In terms of rail service, I would have the entire train announcement system redone (in terms of the logic that governs when what announcements are played). The system should be more of a point to point routing system where a train driver selects a route such as O'Hare to Forest Park, then can select any station to start and any station to end, as long as the start station is behind the end station in the given direction. Drivers operating trains that terminate at UIC/Racine/Jeff Park/Rosemont would still select this route, except that instead of selecting O'Hare and Forest Park as their start and end stations (or vice versa). As for the lines that terminate in the Loop, they would have a continuous route that would go Kimball to Kimball via the Outer Loop for the Brown Line, etc. As for buses, I would add the capability to program Pace, and O'Hare bus routes, for use when Pace and/or O'Hare would require to use CTA's Buses if they were short for some reason (weather, demand beyond the highest of predictions). CTA should also have a system of shuttle bus route numbers, so as to differentiate different shuttle buses serving the same stations. All of the shuttle bus route numbers would be prefixed with a S (examples: S1, S2, S3...). CTA would have some tool on their computers where they could define shuttle bus routes and put times when they go into and out of service. An example is when CTA decides to operate a shuttle bus covering Green Line service between Roosevelt and 35th-Bronzeville-IIT station, they would insert it into the route number that they would like and set it to take effect for that route number 1 hour before, up until 30 minutes after the service is supposed to finish. If they put the aforementioned example with the Green Line into the S1 route and then decided that the next weekend they would have a Blue Line shuttle between Rosemont and Harlem, then the bus drivers would always select S1 for both weekends, providing that they were operating a Green Line shuttle for the first weekend and a Blue line shuttle for the second weekend. The files would tell the bus which stops that the bus replaces on which lines, where the boarding location is, whether the stop is for boarding passengers, exiting passengers or both and what fare to charge (whether to charge a premium O'Hare fare, the normal CTA fare, or a fare representative of a Metra Zone). Stops would be announced as normal, with slightly more information due to the higher amount of space between 'L' stations when compared with bus stops. (such as "Lawrence and Rockwell for Rockwell Brown Line"). Bus routes providing express service to replace a section of track (such as running shuttle buses between O'Hare and Jefferson Park express when the section between O'Hare and Rosemont is closed for signal work) would be prefixed with SX (examples: SX1, SX2) and would have the same operating procedures and tools the S routes.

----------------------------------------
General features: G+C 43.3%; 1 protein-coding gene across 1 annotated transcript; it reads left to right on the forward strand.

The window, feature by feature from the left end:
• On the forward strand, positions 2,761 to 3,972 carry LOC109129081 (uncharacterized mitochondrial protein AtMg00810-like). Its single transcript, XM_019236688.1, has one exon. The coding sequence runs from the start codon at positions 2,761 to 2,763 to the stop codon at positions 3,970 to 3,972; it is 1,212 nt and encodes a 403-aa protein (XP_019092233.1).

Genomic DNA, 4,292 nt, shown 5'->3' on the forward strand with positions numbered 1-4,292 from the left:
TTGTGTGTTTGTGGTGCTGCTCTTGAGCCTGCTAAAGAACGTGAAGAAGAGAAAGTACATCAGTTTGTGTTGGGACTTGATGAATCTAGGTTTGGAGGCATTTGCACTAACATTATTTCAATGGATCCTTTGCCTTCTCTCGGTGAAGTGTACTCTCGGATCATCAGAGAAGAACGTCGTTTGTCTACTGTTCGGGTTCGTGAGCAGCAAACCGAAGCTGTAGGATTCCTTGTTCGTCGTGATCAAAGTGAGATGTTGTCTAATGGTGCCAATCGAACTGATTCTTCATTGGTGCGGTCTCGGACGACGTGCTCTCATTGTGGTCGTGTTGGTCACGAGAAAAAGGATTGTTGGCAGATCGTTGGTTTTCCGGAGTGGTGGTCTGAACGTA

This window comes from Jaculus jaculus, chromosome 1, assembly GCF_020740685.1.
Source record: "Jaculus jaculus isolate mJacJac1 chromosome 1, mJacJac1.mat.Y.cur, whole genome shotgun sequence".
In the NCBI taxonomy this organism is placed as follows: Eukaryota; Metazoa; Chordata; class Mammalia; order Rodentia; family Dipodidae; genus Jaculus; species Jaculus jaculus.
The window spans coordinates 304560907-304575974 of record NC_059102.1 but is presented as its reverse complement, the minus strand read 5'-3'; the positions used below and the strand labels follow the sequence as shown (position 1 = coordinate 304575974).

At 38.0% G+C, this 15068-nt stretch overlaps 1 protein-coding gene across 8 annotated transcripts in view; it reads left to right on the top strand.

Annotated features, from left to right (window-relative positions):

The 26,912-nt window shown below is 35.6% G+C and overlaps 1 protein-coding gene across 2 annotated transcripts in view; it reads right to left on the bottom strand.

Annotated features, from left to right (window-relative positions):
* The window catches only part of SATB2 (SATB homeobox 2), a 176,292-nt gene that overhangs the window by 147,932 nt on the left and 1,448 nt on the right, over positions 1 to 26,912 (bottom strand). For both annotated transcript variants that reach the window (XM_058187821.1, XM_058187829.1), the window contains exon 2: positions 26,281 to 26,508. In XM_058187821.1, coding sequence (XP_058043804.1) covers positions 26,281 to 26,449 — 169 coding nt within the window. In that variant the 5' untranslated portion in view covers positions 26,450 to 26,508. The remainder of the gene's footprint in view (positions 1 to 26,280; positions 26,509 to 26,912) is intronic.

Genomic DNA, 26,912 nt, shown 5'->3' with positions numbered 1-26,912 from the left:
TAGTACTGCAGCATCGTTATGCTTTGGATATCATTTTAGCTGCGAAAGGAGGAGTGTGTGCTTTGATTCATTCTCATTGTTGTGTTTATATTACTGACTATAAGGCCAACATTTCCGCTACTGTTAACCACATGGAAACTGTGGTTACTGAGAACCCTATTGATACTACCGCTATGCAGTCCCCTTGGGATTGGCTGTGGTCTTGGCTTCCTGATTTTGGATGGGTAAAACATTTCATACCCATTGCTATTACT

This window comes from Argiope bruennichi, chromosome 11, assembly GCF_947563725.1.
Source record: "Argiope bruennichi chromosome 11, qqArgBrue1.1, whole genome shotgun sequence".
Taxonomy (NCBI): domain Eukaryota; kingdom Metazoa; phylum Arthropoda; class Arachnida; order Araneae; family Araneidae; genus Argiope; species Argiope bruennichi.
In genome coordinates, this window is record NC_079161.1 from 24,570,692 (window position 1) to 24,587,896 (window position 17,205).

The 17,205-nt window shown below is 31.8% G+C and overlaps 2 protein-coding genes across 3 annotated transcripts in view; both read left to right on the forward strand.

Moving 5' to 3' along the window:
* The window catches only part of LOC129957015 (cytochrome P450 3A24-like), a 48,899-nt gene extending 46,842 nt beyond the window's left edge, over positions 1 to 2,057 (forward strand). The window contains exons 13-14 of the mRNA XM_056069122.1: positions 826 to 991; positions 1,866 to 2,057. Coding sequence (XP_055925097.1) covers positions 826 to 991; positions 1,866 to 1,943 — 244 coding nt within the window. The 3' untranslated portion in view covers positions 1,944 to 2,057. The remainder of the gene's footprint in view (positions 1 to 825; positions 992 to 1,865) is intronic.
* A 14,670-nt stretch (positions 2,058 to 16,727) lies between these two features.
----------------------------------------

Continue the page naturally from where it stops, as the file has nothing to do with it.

For the actual trains that are actually run, I would expand Red Line service to have equal frequencies in both directions, instead of having more service southbound in the morning and northbound during the evening. I would extend the small number of Blue Line trains that start at 54th/Cermak depot to be in service between 54th/Cermak and Jefferson Park, and possibly O'Hare. For the Brown Line, I would add Mimble/Kidway (Midway -> Kimball/Kimball -> Midway) service to evening peak. For the Green Line, I would add a reversing siding to the north of Garfield or an additional platform to operate shuttle services between Ashland/63rd / Cottage Grove and Garfield in order to have equal service on the entirety of the Green Line. The Orange Line would get owl service, running between Roosevelt and Midway via all intermediate stations (passengers can change at Roosevelt for Red Line or buses for the loop). For the Purple Line, I would bring back the Purple Line Express Saturday service and Redo their announcements: